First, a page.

NASA explosion fuels concerns about Russian engines, oversight
By Andrea Shalal
WASHINGTON Oct 29 (Reuters) - The explosion of an Orbital Science Corp supply rocket over Virginia could accelerate U.S. efforts to replace aging Russian space technology with a pricey homegrown rocket engine.
Even before the crash on Tuesday, Orbital had planned to switch to another engine for future launches, given the age of Soviet-era motors now in use as well as uncertainty about future supplies.
Analysts said they expect Orbital to use a motor from Alliant Techsystems following the planned merger of the two firms.
More critical will be the potential development of a U.S. rocket engine that could eventually power both Orbital's Antares and the Atlas V rocket built by United Launch Alliance, a Lockheed Martin Corp -Boeing Co joint venture.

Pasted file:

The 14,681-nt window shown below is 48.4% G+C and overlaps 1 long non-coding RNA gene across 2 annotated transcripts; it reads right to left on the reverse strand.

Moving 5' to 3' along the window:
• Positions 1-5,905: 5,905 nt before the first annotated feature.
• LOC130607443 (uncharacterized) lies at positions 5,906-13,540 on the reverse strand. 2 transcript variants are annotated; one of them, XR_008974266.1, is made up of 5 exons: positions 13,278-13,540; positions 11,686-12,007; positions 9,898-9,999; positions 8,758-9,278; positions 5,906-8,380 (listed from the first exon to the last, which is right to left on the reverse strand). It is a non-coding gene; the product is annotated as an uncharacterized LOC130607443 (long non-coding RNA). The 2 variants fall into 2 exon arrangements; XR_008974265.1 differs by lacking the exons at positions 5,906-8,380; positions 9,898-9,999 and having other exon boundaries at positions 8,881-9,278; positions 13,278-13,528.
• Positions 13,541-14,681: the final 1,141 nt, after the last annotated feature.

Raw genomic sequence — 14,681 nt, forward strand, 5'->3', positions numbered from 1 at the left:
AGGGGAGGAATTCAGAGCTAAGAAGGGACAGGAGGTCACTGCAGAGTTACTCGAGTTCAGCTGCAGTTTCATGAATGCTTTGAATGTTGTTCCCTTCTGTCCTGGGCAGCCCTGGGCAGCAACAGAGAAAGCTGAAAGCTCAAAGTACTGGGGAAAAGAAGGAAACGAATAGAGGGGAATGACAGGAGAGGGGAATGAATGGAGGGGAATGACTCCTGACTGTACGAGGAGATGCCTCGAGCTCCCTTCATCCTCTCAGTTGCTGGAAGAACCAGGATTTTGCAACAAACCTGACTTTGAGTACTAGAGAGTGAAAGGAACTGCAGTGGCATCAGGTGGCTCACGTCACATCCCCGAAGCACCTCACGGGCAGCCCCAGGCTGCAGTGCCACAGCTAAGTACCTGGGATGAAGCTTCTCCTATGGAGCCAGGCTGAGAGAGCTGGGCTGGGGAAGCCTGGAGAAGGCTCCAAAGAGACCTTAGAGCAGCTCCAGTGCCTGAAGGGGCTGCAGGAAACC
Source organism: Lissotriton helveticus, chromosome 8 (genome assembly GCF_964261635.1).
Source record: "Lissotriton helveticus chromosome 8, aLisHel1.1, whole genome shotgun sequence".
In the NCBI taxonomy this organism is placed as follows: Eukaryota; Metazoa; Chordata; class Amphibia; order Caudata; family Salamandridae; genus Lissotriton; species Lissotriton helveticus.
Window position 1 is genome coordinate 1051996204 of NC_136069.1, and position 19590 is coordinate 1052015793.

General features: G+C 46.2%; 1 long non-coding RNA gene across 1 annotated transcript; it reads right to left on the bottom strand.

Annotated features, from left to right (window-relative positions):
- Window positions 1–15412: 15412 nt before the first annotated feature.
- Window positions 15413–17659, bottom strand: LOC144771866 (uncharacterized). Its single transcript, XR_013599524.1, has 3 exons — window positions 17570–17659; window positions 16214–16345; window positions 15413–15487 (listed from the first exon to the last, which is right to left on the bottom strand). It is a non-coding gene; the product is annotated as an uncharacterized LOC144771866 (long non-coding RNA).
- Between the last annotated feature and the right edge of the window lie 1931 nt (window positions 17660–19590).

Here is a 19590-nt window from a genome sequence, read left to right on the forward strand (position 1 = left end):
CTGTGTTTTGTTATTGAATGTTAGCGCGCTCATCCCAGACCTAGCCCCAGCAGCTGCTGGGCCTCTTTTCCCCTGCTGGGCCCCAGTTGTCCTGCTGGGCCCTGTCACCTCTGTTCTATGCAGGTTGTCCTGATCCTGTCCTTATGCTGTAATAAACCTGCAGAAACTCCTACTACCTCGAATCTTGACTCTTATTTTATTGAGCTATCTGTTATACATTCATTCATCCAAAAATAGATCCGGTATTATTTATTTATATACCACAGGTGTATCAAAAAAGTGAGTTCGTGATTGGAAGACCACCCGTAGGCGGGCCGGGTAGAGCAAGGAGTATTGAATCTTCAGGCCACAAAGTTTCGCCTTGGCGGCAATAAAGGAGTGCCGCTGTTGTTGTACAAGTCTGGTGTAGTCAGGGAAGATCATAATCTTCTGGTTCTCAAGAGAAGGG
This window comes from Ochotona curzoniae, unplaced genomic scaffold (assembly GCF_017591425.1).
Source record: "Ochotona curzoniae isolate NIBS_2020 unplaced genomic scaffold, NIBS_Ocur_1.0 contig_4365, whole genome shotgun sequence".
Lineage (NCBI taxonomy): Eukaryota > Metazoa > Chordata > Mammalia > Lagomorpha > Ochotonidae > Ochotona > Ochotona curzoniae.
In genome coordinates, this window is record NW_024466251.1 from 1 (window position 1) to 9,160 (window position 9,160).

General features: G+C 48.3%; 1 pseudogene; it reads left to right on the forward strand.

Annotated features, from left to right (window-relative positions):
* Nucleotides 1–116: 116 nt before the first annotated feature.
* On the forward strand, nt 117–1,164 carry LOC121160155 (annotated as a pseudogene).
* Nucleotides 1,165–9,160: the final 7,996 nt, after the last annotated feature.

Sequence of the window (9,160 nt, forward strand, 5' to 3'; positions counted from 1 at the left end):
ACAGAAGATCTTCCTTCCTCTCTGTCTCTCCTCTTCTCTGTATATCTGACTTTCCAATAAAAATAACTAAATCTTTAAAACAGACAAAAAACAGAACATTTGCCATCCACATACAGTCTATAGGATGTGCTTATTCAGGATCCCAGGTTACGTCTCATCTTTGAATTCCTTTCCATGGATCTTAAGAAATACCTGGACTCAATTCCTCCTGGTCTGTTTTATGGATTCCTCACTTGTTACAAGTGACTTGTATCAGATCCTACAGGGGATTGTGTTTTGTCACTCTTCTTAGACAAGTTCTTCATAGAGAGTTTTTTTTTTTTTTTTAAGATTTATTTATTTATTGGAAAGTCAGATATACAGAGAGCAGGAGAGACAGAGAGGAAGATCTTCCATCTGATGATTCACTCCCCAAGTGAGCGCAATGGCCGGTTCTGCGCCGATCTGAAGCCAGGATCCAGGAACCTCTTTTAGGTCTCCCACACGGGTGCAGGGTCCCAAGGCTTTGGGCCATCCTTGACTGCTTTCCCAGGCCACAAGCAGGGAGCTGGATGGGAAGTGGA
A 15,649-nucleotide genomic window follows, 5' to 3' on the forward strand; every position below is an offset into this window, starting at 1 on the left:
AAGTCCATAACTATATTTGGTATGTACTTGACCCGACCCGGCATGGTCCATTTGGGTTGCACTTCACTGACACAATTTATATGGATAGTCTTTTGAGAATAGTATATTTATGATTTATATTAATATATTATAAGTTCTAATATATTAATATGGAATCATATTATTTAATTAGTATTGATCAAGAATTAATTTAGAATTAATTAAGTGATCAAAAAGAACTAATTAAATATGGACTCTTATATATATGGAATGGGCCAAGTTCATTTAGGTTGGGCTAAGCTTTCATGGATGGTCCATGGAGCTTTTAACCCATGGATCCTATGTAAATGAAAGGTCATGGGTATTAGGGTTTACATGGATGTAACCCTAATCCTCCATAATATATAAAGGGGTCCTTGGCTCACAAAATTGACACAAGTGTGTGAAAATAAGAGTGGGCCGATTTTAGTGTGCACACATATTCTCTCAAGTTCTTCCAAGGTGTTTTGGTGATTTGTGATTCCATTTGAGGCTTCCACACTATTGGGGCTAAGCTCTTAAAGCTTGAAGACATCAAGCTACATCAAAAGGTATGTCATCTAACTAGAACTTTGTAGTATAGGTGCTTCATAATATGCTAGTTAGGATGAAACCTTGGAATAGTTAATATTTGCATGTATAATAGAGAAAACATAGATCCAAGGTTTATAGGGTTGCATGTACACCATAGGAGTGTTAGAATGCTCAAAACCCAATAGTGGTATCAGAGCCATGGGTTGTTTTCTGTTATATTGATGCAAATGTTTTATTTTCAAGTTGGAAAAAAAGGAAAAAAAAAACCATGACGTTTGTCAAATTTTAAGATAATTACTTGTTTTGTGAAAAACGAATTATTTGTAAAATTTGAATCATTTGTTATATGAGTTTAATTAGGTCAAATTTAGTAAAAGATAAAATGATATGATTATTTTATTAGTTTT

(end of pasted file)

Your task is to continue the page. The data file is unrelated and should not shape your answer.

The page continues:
The Atlas V rocket is powered by the Russian-built RD-180 engine, which is newer and has had no performance issues.
U.S. lawmakers have earmarked funds in draft budget legislation for fiscal 2015 to start work on a new engine. Air Force and Pentagon officials cite broad consensus to end U.S. dependence on Russian engines and the Soyuz spaceship, currently the only way for astronauts to reach the International Space Station.
Pressure could also rise on privately held Space Exploration Technologies to accelerate its own planned launches. SpaceX, run by billionaire Elon Musk, is hauling supplies for NASA and separately seeking certification from the Air Force to carry military and intelligence satellites.
Authorities are investigating what caused the unmanned rocket to explode in a fireball moments after liftoff, destroying about 5,000 pounds of supplies and equipment bound for the space station. Continuación...